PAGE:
SOME ARTISTS CREATE visions of the future. Others illustrate how to get there by showing us where we have been. In doing so, they lay out what we are up against and remind us of our strength, fortitude, and resilience. Their work accompanies us on the journey, joins us in struggle, points out the way, and carries us when necessary. Odetta, who passed away this past December, at age seventy-seven, was of this latter group. She was singular, awe inspiring, and real.

    With a voice that was recognizable from the first note, Odetta, a woman known by one name, was a historian and an activist, a culture

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  • Avalanche headquarters at 93 Grand Street, New York, ca. 1973. Foreground, from left: Liza Béar and Willoughby Sharp. Background, from left: Alfonia Tims, Barry Ledoux, Christopher Lethbridge. Photo: Cosmos.

    Willoughby Sharp

    Willoughby Sharp, a vital force in America’s postwar art world as a writer, curator, publisher, artist, and teacher, died on December 17, aged seventy-two. Artforum asked Liza Béar, who met Sharp in 1968 and shortly thereafter founded the magazine Avalanche with him, and artist Hans Haacke, who participated in several exhibitions Sharp organized, to mark his passing with their thoughts and reminiscences.


    New York, November 8, 1968

    Nixon has been elected. The CBS News Election Unit keeps a few of us expats on to do the recounts. Catapulted from London’s 1960s counterculture on my first

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  • Michael Baxandall

    “MONEY IS VERY IMPORTANT in the history of art.” Everyone was struck in 1972 by this placid assertion, so lucid and disillusioned, on the very first page of a slim, learned tract on Renaissance painting. That study, Painting and Experience in Fifteenth-Century Italy: A Primer in the Social History of Pictorial Style, immediately installed itself on every university curriculum and in every museum bookshop. It is still the first book that many people read about Renaissance art. The author, Michael Baxandall, a philologically inclined scholar trained at Cambridge University, the Victoria and Albert

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  • Manny Farber, Del Mar, California, ca. 1998.  Photo: Patricia Patterson.

    Manny Farber

    MANNY FARBER FIRST CAME TO MY ATTENTION by way of a book generically titled Movies, with a generic cover illustration of Bogie, George Raft, and suchlike tinted with cupcake dyes. Heaven knows why I even bothered to open it, but I immediately found myself reading such violently nongeneric sentences as “The movie’s color is that of caterpillar guts, and its 14-karat image is a duplicate of the retouched studio portraits that could be obtained in Journal Square, Jersey City, in 1945.” Or “Rita Tushingham’s sighting over a gun barrel at an amusement park (standard movie place for displaying types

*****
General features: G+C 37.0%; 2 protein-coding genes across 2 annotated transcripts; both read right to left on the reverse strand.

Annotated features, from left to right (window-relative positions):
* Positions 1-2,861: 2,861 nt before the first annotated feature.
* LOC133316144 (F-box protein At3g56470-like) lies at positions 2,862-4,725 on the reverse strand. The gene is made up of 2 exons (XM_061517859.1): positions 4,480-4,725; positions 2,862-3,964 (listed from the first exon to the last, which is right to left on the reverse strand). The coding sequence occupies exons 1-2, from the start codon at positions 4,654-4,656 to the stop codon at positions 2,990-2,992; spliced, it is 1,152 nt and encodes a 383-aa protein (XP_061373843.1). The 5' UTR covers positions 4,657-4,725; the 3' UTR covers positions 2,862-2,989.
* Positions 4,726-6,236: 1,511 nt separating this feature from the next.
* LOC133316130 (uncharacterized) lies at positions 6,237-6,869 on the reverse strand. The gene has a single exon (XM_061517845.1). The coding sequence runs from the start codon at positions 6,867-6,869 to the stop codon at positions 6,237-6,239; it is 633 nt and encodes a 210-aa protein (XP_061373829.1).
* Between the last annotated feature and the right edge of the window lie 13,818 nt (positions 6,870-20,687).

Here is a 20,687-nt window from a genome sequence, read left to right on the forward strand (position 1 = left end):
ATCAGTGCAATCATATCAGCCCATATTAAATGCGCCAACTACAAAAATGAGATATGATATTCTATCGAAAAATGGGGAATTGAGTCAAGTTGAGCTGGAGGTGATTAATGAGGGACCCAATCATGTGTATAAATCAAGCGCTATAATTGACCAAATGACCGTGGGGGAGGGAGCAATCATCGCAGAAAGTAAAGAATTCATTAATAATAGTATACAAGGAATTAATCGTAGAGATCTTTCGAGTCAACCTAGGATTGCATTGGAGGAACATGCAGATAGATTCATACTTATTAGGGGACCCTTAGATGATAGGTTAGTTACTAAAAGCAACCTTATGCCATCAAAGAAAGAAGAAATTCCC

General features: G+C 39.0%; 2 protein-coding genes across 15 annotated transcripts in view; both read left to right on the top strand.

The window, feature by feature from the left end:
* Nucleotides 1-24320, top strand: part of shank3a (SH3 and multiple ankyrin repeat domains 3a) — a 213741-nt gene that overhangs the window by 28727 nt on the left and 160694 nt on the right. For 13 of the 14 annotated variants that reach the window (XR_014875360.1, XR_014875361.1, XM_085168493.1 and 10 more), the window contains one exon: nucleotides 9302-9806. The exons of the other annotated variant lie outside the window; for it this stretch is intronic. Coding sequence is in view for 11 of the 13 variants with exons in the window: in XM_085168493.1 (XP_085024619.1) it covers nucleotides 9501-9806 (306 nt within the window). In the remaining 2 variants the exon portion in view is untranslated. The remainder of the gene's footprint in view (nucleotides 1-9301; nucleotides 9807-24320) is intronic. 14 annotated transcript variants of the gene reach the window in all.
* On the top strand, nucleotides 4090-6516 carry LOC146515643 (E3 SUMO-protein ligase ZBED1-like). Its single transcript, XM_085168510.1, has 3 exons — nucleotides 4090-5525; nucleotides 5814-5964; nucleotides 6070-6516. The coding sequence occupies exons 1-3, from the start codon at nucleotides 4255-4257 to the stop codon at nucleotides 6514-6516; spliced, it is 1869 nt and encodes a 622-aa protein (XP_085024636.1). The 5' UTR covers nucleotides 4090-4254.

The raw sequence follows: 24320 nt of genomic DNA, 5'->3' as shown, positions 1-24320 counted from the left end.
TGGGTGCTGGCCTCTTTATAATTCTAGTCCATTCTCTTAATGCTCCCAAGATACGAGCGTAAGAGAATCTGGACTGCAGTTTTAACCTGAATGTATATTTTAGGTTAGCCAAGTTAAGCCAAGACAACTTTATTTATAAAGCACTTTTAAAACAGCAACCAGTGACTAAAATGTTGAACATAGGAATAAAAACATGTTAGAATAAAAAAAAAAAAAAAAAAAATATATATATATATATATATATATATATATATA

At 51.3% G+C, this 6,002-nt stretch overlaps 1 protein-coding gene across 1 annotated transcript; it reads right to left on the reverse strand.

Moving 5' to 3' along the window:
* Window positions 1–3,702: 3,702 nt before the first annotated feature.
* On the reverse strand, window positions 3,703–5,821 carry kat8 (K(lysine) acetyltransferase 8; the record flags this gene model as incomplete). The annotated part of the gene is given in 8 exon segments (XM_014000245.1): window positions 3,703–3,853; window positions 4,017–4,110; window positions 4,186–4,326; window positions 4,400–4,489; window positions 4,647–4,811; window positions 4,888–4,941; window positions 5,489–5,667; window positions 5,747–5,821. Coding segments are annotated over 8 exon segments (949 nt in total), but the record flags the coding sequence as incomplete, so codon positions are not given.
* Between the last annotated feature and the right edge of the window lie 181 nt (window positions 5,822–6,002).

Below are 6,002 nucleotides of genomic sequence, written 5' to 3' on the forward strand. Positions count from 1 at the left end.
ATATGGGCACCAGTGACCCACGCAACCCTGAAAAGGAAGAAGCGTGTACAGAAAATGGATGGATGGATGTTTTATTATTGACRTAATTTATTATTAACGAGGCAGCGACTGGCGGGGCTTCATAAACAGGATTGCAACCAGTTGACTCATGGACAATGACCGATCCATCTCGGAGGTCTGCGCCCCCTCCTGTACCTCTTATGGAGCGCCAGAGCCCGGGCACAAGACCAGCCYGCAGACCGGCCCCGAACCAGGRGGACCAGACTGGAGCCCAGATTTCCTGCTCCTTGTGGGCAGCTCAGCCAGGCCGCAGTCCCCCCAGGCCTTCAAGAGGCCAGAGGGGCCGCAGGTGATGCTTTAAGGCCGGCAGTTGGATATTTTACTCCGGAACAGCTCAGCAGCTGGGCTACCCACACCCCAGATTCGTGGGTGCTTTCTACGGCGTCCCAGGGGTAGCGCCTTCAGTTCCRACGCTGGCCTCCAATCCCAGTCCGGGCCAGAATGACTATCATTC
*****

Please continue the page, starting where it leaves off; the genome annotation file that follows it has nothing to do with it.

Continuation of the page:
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  • Bruce Conner

    BRUCE CONNER’S DEATH this past summer was not his first. Back in 1972, in an attempt to stanch annual solicitations for inclusion in Who’s Who in America, he wrote to inform the publisher of his death, only to find himself an entry in Who Was Who in America the following year. A more conceptual loss, of his artistic persona, took place in February 1973, when a long-planned exhibition titled “The Complete Dennis Hopper One Man Show” finally opened at the James Willis Gallery in San Francisco. Originally proposed in the mid-1960s at a time when Conner had completed two dozen or so Ernst-like

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  • Anne d’Harnoncourt with Marcel Duchamp’s Bride Stripped Bare by Her Bachelors, Even (The Large Glass), 1915–23, Philadelphia Museum of Art, 1973. Photo: Patrick Radebaugh.

    Anne d’Harnoncourt

    NOW AND THEN, as a curator at the Philadelphia Museum of Art, I found myself speculating about what Anne d’Harnoncourt might have done had she not followed in her father’s footsteps as a museum director. University president? Supreme Court justice? Or US ambassador to the United Nations? For reasons I don’t quite understand, this game intrigued me, as my imagination delivered her diplomacy, eloquence, and erudition to sectors of American life sorely in need of them. Perhaps it was just fun to know well someone who was fully credible as a star in any of these roles.

    What these musings reflect,